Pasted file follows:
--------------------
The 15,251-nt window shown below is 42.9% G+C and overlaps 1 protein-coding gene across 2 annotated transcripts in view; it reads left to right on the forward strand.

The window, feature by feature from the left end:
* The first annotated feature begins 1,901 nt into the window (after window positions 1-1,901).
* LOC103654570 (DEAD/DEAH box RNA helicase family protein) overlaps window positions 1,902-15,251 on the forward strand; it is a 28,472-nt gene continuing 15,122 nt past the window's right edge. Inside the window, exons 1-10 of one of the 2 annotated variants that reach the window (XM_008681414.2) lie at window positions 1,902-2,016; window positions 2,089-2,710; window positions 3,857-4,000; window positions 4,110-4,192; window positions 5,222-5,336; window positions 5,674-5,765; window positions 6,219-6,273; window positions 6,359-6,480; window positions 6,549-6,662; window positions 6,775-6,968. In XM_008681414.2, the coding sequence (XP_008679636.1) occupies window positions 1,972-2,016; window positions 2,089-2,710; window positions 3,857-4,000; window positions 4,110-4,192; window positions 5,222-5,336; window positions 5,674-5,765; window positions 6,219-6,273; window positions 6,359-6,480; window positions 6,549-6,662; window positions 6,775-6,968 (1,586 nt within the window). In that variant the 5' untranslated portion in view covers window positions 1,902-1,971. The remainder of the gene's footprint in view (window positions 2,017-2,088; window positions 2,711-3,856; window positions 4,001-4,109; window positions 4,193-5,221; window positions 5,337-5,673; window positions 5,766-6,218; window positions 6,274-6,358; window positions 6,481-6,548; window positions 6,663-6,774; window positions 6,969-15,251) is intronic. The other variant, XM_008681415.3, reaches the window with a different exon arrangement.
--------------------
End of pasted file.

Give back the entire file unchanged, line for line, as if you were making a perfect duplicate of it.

The 15,251-nt window shown below is 42.9% G+C and overlaps 1 protein-coding gene across 2 annotated transcripts in view; it reads left to right on the forward strand.

The window, feature by feature from the left end:
* The first annotated feature begins 1,901 nt into the window (after window positions 1-1,901).
* LOC103654570 (DEAD/DEAH box RNA helicase family protein) overlaps window positions 1,902-15,251 on the forward strand; it is a 28,472-nt gene continuing 15,122 nt past the window's right edge. Inside the window, exons 1-10 of one of the 2 annotated variants that reach the window (XM_008681414.2) lie at window positions 1,902-2,016; window positions 2,089-2,710; window positions 3,857-4,000; window positions 4,110-4,192; window positions 5,222-5,336; window positions 5,674-5,765; window positions 6,219-6,273; window positions 6,359-6,480; window positions 6,549-6,662; window positions 6,775-6,968. In XM_008681414.2, the coding sequence (XP_008679636.1) occupies window positions 1,972-2,016; window positions 2,089-2,710; window positions 3,857-4,000; window positions 4,110-4,192; window positions 5,222-5,336; window positions 5,674-5,765; window positions 6,219-6,273; window positions 6,359-6,480; window positions 6,549-6,662; window positions 6,775-6,968 (1,586 nt within the window). In that variant the 5' untranslated portion in view covers window positions 1,902-1,971. The remainder of the gene's footprint in view (window positions 2,017-2,088; window positions 2,711-3,856; window positions 4,001-4,109; window positions 4,193-5,221; window positions 5,337-5,673; window positions 5,766-6,218; window positions 6,274-6,358; window positions 6,481-6,548; window positions 6,663-6,774; window positions 6,969-15,251) is intronic. The other variant, XM_008681415.3, reaches the window with a different exon arrangement.